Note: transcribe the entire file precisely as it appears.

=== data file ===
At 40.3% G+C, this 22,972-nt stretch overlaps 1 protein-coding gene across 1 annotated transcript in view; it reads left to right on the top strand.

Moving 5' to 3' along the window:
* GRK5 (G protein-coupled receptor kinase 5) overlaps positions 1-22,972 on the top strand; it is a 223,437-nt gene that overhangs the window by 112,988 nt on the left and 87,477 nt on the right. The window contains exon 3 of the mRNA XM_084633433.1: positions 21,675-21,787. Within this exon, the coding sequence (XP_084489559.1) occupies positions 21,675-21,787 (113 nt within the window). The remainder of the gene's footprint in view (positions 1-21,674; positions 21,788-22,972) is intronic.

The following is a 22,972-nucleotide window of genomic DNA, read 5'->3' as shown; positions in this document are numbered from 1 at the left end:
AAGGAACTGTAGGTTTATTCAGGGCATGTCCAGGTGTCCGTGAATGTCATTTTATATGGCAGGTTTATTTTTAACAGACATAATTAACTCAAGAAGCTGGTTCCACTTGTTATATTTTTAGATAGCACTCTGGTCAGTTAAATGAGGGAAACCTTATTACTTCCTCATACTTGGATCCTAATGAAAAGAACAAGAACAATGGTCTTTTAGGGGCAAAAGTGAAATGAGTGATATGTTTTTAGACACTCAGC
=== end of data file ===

At 40.3% G+C, this 22,972-nt stretch overlaps 1 protein-coding gene across 1 annotated transcript in view; it reads left to right on the top strand.

Moving 5' to 3' along the window:
* GRK5 (G protein-coupled receptor kinase 5) overlaps positions 1-22,972 on the top strand; it is a 223,437-nt gene that overhangs the window by 112,988 nt on the left and 87,477 nt on the right. The window contains exon 3 of the mRNA XM_084633433.1: positions 21,675-21,787. Within this exon, the coding sequence (XP_084489559.1) occupies positions 21,675-21,787 (113 nt within the window). The remainder of the gene's footprint in view (positions 1-21,674; positions 21,788-22,972) is intronic.

The following is a 22,972-nucleotide window of genomic DNA, read 5'->3' as shown; positions in this document are numbered from 1 at the left end:
AAGGAACTGTAGGTTTATTCAGGGCATGTCCAGGTGTCCGTGAATGTCATTTTATATGGCAGGTTTATTTTTAACAGACATAATTAACTCAAGAAGCTGGTTCCACTTGTTATATTTTTAGATAGCACTCTGGTCAGTTAAATGAGGGAAACCTTATTACTTCCTCATACTTGGATCCTAATGAAAAGAACAAGAACAATGGTCTTTTAGGGGCAAAAGTGAAATGAGTGATATGTTTTTAGACACTCAGC